Microsoft Draws Parallel Between NYT’s Allegations on OpenAI and Hollywood’s VCR Resistance

Microsoft has challenged The New York Times’ assertions in its lawsuit against OpenAI, accusing the publisher of making “unsubstantiated” claims that could impact the trajectory of generative artificial intelligence.

In a recent motion to dismiss part of the suit, Microsoft argued that the Times presented a misleading narrative of “doomsday futurology,” suggesting that OpenAI’s ChatGPT chatbot would devastate the news industry. Drawing a comparison to Hollywood’s resistance to the VCR in the 1970s, Microsoft’s legal team highlighted the Times’ attempt to challenge the advancement represented by the Large Language Model.

Open AI
OpenAI secures deals with Axel Springer and negotiates with CNN, Fox Corp., and Time for content licenses. (Credits: Unsplash)

As OpenAI’s primary investor, with approximately $13 billion invested in the startup, Microsoft underscored the significance of the case, framing it as a pivotal moment in the ongoing conflict between technology and media. The lawsuit revolves around allegations of copyright infringement and misuse of intellectual property by OpenAI and Microsoft in training LLMs with content from the Times.

Open AI had previously sought to dismiss parts of the Times’ lawsuit, alleging that the publisher had resorted to unethical means, including hiring someone to manipulate OpenAI’s products like ChatGPT to fabricate instances of copyright infringement. Microsoft’s latest filing rebuts this claim, asserting that the content used to train LLMs serves to enhance language comprehension rather than supplanting the market for original works.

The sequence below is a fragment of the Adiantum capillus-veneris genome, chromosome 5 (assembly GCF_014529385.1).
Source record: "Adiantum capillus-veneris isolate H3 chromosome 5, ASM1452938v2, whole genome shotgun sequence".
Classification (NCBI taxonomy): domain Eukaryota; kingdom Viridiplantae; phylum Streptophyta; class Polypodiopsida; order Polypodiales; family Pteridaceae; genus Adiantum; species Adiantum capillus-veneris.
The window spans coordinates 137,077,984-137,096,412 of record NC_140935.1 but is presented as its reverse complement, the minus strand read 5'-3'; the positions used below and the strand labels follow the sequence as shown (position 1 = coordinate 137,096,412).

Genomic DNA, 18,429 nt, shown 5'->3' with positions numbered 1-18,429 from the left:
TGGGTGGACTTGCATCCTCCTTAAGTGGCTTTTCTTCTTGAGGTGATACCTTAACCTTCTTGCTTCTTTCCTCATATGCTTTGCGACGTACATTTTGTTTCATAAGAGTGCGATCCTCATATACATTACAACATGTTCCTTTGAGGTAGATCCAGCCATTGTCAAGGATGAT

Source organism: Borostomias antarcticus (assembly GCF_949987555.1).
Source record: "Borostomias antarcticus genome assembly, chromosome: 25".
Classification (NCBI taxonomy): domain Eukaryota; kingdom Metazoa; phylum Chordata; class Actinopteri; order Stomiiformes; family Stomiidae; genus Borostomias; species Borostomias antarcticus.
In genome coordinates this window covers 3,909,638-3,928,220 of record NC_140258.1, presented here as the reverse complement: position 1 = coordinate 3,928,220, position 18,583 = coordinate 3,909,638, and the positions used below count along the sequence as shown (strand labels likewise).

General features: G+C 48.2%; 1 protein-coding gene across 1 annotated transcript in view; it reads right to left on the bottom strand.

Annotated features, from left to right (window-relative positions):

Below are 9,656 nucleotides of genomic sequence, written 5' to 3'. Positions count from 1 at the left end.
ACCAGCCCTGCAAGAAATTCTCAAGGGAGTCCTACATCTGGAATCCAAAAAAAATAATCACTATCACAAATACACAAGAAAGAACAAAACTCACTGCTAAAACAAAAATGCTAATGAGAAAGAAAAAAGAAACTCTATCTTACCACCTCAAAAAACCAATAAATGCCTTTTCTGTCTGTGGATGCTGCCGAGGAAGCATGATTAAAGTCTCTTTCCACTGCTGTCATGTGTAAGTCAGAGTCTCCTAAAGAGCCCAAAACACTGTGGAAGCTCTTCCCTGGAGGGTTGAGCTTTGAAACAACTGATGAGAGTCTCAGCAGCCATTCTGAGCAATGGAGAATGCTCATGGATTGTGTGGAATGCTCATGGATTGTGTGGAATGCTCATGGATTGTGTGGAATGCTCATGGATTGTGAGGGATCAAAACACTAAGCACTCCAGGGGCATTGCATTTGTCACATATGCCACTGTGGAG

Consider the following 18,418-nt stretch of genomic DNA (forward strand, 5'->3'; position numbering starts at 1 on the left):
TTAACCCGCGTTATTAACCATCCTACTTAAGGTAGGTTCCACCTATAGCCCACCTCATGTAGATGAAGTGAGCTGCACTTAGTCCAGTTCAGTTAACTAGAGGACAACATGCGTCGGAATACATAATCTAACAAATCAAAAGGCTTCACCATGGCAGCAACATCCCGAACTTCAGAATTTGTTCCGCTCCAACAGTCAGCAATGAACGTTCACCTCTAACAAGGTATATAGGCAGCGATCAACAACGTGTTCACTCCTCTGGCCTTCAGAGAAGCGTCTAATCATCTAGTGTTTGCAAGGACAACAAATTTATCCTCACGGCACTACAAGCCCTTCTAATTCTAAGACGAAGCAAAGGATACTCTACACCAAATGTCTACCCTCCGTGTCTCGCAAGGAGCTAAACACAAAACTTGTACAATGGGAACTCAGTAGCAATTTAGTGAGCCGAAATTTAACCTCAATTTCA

Since its public release in late 2022, ChatGPT has propelled OpenAI to the forefront of the tech industry, with a reported valuation exceeding $80 billion.

OpenAI CEO Sam Altman
OpenAI CEO surprised by NYT lawsuit, states models don’t require publisher’s data.

OpenAI has recently admitted that training top AI models without access to copyrighted materials is “impossible,” citing the broad scope of copyright law that covers various forms of human expression, from blog posts to government documents. This acknowledgment came in response to an inquiry from the U.K. House of Lords, as stated in a filing submitted by OpenAI last month in the U.K.

However, as recently as January, OpenAI CEO Sam Altman expressed surprise at The New York Times’ lawsuit, asserting that their models did not rely on the publisher’s data for training. Altman made these remarks during an event organized by Bloomberg in Davos, Switzerland, emphasizing that the inclusion of any specific training source did not significantly impact their models.

Despite this stance, OpenAI has pursued agreements with media entities like Axel Springer, the owner of Business Insider and Morning Brew, and is reportedly negotiating with CNN, Fox Corp., and Time to obtain licenses for their content.

Sajda Parveen
Sajda Parveen
Sajda Praveen is a market expert. She has over 6 years of experience in the field and she shares her expertise with readers. You can reach out to her at [email protected]
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